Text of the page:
Notes from New Sodom

... rantings, ravings and ramblings of strange fiction writer, THE.... Sodomite Hal Duncan!!

Friday, January 30, 2015

My Story for Chip

I'm well chuffed to say that my story "An Idyll in Erehwyna" has been accepted for the STORIES FOR CHIP anthology edited by Nisi Shawl and Bill Campbell. Part of a... collection? assembly? mosaic? call it collage novella, "Susurrus on Mars," that should be coming out later in the year (more news as it comes,) "An Idyll in Erehwyna" is simultaneously the hardest SF I've ever written and the most bonkers. Set on a terraformed Mars, it has the Martian godling of the wind, Susurrus, son of Zephyros and Ares, as one PoV, along with sundry plants (exhaustively detailed in terms of Greek myth and Linnaean botany.) This story is largely about painting a room. I'd say it's about the semiotics thereof, but that would gloss over the extrapolated future in which the primitive superstitious notion of the sign has long since been superseded by that of the stance. Semiotics? No, pataphysics, mate! So, yeah. A bit nuts.

Anyhoo, aside from the thrill of being in a tribute anthology to a writer who ultimately might even outrank James Joyce for me in terms of "OMG, that is--how the--lookit how the words--I WANT TO DO THAT WHEN I GROW UP!!!" just check out the Table of Contents below, the company I'll be keeping. Yeah, I can't wait till this comes through the door:

  • Christopher Brown – “Festival”
  • Chesya Burke – “For Sale: Fantasy Coffin”
  • Roz Clarke – “Haunt-type Experience”
  • Kathryn Cramer – “Characters in the Margins of a Lost Notebook”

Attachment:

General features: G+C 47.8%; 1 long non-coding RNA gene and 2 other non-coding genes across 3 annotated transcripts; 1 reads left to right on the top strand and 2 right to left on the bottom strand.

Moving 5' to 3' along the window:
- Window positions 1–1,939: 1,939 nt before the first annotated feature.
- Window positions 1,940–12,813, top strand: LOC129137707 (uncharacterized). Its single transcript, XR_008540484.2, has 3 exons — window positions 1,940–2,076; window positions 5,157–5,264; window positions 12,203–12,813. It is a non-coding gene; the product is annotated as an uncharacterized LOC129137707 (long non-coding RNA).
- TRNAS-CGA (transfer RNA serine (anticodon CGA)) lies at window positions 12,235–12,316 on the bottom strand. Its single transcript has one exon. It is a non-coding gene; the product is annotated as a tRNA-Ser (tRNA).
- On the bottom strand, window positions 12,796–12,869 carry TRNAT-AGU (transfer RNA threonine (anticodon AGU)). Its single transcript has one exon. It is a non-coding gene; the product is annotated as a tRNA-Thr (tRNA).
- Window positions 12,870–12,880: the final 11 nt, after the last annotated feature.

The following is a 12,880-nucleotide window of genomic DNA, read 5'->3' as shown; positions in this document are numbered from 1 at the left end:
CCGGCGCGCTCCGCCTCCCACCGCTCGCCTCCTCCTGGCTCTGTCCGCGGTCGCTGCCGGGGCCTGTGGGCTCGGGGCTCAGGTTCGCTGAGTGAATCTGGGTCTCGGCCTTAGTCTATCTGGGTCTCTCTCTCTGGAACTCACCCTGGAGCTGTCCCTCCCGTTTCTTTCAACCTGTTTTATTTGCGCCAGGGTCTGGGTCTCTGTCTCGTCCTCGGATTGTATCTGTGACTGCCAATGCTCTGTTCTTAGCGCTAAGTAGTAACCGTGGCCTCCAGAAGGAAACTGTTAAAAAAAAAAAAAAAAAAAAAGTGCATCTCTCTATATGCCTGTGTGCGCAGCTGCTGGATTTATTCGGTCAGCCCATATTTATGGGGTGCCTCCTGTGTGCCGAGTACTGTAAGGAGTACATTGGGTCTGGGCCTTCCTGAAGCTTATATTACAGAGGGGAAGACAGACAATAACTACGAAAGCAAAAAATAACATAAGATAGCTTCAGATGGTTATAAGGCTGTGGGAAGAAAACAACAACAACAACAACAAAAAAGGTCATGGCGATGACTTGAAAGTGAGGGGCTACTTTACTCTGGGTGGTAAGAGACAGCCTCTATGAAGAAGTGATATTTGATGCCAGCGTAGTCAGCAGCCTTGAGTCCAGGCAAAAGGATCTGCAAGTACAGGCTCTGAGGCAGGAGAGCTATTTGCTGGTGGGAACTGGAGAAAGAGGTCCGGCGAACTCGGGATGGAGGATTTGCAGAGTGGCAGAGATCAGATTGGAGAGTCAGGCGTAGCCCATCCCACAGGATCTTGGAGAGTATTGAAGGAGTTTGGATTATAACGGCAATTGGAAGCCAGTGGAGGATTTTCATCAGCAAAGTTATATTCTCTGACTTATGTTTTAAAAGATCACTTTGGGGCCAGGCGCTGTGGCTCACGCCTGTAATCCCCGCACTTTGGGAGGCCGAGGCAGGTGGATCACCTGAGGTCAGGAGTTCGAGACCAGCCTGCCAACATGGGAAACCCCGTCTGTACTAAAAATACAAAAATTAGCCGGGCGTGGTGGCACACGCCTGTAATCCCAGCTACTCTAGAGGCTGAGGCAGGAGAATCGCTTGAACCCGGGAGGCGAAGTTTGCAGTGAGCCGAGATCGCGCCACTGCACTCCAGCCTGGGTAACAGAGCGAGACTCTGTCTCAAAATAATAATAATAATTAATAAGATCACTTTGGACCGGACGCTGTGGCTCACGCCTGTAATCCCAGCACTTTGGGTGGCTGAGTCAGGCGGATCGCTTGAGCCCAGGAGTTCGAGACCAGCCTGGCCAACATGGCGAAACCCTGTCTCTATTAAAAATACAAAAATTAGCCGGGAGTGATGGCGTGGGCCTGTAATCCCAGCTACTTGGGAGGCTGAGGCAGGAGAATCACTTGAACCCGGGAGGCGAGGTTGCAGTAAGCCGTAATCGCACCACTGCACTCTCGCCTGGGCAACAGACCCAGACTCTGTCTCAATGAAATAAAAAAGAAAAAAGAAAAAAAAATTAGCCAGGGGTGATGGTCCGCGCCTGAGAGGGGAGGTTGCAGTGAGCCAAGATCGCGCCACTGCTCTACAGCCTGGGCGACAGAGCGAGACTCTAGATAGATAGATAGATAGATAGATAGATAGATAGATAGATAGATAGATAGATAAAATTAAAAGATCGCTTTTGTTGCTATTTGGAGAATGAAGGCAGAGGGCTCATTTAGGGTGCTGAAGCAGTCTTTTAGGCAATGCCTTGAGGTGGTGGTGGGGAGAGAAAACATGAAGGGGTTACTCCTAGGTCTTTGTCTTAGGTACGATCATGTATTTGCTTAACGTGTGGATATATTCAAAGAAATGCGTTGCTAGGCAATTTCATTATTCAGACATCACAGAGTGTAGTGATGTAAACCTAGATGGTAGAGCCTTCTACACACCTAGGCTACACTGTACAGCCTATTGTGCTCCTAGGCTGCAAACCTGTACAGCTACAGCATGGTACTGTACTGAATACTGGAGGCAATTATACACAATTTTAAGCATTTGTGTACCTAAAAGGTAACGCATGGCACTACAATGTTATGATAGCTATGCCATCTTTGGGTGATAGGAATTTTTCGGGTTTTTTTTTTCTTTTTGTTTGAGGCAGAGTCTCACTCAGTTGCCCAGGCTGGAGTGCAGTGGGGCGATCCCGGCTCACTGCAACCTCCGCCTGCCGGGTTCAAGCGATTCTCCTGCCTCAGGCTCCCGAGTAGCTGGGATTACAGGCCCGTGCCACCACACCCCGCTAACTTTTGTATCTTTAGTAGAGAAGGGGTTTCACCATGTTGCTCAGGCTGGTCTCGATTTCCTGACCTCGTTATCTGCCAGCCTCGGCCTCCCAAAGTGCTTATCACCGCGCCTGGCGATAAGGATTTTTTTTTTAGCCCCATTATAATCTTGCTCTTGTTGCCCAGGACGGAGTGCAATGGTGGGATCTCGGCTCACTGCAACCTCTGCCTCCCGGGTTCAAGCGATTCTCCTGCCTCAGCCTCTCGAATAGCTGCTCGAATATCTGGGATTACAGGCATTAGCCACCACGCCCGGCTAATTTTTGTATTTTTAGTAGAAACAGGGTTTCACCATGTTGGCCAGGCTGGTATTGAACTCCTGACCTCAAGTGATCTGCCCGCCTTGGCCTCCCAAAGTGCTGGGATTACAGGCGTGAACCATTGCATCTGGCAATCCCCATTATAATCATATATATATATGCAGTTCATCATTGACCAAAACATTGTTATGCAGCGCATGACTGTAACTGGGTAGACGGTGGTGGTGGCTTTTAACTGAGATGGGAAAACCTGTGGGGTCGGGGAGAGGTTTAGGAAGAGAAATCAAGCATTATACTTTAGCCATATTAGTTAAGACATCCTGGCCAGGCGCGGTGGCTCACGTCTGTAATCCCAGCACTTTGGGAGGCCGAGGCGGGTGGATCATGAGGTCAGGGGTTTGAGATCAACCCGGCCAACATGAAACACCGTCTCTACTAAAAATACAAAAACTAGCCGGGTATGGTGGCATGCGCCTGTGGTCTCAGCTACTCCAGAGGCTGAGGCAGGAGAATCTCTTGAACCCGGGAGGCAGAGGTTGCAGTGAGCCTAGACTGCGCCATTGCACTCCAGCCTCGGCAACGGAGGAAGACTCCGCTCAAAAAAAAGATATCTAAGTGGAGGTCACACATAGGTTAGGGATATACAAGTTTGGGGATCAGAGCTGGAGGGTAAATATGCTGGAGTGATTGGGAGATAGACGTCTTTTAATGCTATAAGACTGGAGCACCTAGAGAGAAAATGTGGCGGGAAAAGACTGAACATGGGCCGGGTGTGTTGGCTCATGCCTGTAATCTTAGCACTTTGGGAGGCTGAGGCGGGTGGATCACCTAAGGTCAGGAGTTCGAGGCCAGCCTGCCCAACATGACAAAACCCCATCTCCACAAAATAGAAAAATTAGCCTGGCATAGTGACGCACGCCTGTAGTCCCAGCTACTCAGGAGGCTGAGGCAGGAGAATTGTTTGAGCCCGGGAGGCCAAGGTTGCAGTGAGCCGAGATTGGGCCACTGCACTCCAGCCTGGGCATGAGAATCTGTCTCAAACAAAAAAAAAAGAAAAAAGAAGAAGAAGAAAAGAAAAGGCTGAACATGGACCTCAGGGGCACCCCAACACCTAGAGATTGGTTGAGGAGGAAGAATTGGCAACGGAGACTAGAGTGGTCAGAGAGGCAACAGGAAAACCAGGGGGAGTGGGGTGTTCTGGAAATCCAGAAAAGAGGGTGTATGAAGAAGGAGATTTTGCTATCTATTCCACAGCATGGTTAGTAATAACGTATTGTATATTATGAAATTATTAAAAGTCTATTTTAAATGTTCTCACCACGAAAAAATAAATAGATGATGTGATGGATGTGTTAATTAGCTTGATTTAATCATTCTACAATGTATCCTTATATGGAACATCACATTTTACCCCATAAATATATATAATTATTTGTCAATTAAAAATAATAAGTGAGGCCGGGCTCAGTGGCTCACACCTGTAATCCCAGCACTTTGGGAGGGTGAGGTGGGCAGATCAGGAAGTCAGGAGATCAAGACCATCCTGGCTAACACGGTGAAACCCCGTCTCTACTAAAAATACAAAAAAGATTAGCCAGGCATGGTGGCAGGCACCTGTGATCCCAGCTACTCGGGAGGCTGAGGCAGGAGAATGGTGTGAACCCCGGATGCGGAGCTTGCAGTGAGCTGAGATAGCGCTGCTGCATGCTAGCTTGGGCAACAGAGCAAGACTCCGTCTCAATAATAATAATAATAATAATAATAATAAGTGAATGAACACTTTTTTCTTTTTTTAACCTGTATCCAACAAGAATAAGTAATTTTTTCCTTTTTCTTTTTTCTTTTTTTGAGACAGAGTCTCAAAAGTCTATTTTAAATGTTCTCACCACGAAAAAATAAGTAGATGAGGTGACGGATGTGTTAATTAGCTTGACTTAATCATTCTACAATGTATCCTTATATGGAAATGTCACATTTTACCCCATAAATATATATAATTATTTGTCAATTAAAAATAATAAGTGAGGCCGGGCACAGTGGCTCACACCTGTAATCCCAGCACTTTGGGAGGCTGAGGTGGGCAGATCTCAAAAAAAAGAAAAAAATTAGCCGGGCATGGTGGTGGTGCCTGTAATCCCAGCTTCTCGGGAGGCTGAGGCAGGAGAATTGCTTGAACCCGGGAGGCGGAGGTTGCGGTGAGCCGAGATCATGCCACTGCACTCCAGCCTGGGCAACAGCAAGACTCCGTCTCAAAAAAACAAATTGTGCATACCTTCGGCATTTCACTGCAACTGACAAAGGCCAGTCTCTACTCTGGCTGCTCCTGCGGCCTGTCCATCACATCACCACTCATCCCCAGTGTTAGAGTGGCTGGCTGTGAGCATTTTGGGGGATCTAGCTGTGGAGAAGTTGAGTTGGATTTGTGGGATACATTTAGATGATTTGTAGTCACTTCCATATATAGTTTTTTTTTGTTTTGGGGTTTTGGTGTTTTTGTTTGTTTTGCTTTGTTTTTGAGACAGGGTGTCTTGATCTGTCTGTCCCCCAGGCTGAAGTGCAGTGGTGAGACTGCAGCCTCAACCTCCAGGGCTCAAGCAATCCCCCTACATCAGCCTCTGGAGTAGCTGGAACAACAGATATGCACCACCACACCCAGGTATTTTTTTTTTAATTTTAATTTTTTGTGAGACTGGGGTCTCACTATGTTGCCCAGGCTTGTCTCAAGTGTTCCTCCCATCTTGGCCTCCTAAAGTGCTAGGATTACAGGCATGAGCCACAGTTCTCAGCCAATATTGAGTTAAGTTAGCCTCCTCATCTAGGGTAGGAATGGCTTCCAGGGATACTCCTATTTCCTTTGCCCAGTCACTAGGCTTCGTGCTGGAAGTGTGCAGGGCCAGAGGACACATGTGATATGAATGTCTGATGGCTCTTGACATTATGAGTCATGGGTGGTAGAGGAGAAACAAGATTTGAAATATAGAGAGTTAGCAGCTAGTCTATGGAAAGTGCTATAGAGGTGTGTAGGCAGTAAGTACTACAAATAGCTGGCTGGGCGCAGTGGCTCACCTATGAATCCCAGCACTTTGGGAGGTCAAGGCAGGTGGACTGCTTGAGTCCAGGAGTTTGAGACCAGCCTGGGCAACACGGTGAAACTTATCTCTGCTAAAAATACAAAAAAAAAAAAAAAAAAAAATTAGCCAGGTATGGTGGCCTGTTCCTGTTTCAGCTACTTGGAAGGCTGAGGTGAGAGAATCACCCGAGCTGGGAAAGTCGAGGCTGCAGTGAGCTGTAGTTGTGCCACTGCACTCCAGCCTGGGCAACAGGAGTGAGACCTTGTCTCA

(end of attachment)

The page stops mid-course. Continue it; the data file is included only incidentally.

• Vincent Czyz – “Hamlet’s Ghost Sighted in Frontenac, KS”
  • Junot Díaz – “Nilda”
  • Geetanjali Dighe – “The Last Dying Man”
  • Timmel Duchamp – “Real Mothers, a Faggot Uncle, and the Name of the Father: Samuel R. Delany’s Feminist Revisions of the Story of SF”
  • Hal Duncan – “An Idyll in Erewhyna”
  • Fabio Fernandes – “Eleven Stations”
  • Jewelle Gomez – “Be Three”
  • Eileen Gunn, Michael Swanwick and Samuel R. Delany at the Joyce Kilmer Service Area, March 2005
  • Nick Harkaway – “Billy Tumult”
  • Ernest Hogan – “Guerilla Mural of a Siren’s Song”
  • Nalo Hopkinson & Nisi Shawl – “Jamaica Ginger”
  • Walidah Imarisha – “Walking Science Fiction: Samuel Delany and Visionary Fiction”
  • Alex Jennings – “Heart of Brass”
  • Tenea D. Johnson – “Each Star a Sun to Invisible Planets”
  • Ellen Kushner – “Delany Story”
  • Claude Lalumiere – “Empathy Evolving as a Quantum of Eight-Dimensional Perception”
  • Isiah Lavender – “Delany Encounters”
  • devorah major – “Voice Prints”
  • Haralambi Markov – “Holding Hands with Monsters”
  • Anil Menon – “Clarity”
  • Carmelo Rafala – “Song for the Asking”
  • Kit Reed – “Kickenders”
  • Kim Stanley Robinson – “Introduction”
  • Benjamin Rosenbaum – “The First Gate of Logic”
  • Geoff Ryman – “Capitalism in the 22nd Century”
  • Alex Smith – “Clones”
  • Michael Swanwick – “On My First Reading of The Einstein Intersection”
  • Sheree Renee Thomas – “River Clap Your Hands”
  • Kai Ashante Wilson – “Legendaire”